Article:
My wife went to her first therapy session since my breakdown in 2011. I’ve been encouraging her to do it for years. I think she is doing it now because our kids are graduating and she can turn her attention onto herself. She is an incredibly tough woman, and stoic just like her father and her grandfather both of whom had to deal with mental illness in a spouse.
The therapist was astonished at how much loss she had experienced since childhood and how strong, healthy, and happy she had remained. She also diagnosed her with Post Traumatic Stress Syndrome. And it makes sense. She has experienced enough emotional trauma to cripple many people. There was bound to be some damage. The therapist asked her to start by paying attention to what makes her startle. I immediately began to think of the times something I said startled her. It was as if I’d jumped around the corner on her even though all I did was say something. I think the therapist is dead on.
So my wife is becoming aware of triggers. She said one of her number one triggers is when I say “I have something to tell you.” The first time I said it to her was when we were in college and newly married. We were driving to campus and I turned to her and said, “I have something to tell you. I think I might be bisexual.”
I didn’t think it was going to be a big deal. We knew lots of folks who were bi and gay. Why should it be a big deal? But her thing was that she didn’t want to be married to a bisexual man. I didn’t understand that. If she were attracted to women, I don’t think it would bother me. Fair enough. We can’t really help these things. I found a way to take it back. I said that I was simply overidentifying with our friends because we were in a lot of discussion in church about it. The truth is that I am not actually bisexual. The Kinsey scale goes from zero to six. Zero being completely straight with no attraction to the same gender. I’m a 1. That’s within a normal range for a straight person. But I was young and stupid and made a mountain out of a molehill, and it traumatized her. That was the first of many times I traumatized her. She has been worried that I will leave her for a man or cheat on her with a man for 20 years now. I’m careful about beginning a sentence with “I have something to tell you,” now.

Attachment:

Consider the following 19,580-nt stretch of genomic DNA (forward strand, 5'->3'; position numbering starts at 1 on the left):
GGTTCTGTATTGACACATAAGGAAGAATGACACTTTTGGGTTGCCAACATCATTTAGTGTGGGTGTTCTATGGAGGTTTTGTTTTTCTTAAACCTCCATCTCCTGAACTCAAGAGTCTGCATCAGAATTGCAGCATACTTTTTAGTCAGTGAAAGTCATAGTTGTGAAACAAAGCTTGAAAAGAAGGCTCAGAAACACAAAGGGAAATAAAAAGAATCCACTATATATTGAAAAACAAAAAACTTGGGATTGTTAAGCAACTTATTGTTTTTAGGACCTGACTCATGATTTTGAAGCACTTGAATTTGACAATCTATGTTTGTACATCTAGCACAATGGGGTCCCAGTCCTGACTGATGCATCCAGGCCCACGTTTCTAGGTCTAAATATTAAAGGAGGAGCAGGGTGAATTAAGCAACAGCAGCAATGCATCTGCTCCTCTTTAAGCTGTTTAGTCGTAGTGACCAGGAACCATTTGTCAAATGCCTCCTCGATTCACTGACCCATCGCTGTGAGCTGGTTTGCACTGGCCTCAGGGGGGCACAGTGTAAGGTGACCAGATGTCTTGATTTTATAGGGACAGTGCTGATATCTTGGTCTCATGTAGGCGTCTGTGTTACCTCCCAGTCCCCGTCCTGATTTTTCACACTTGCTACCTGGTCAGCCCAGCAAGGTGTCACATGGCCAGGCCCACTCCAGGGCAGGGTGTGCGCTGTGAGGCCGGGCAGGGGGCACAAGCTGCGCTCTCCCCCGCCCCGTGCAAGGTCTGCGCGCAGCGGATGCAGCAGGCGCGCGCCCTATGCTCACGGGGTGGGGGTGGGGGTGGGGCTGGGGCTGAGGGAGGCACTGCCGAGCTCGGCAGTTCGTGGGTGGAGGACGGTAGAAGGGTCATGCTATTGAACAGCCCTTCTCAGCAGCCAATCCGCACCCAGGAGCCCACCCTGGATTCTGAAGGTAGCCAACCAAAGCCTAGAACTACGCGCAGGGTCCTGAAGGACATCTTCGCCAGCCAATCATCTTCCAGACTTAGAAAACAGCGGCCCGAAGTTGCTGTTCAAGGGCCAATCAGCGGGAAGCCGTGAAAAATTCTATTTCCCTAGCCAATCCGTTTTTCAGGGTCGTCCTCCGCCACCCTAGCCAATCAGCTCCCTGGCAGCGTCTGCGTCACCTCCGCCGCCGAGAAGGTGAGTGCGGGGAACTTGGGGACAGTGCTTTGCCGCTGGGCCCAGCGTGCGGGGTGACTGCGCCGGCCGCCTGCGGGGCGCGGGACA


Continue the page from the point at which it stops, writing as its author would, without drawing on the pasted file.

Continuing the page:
Living with an alcoholic bipolar can’t be easy. I’ve cheated, lied, driven our family drunk, I’ve fought and fought and fought, nearly set myself and my daughter on fire (reckless, drunken accident involving pure gasoline), embarrassed her in public, walked out on her for weeks, told her I didn’t love her and never did, wrote stark raving mad letters to her family, and God only knows how much more I’ve done to traumatize her and my family. When I walked out, she quit eating and she cried constantly. I was gone for a month. We’d been married 17 years. She goes into a state of trauma when I get a text or come home late, or get even a little bit manic.
I’m glad she’s getting help, but I know that it will get worse before it gets better. She most likely has a lot of pent up pain and anger over me and my children. Both of my children have attempted suicide. My daughter (18) is bipolar. My son (16) has PTSD, anxiety/panic disorder, and clinical depression. My wife has endured hell. But I’m prepared to be supportive of her in any way I can. Not only because I owe it to her, but because I love her and will do anything to help her find peace and happiness and good mental health.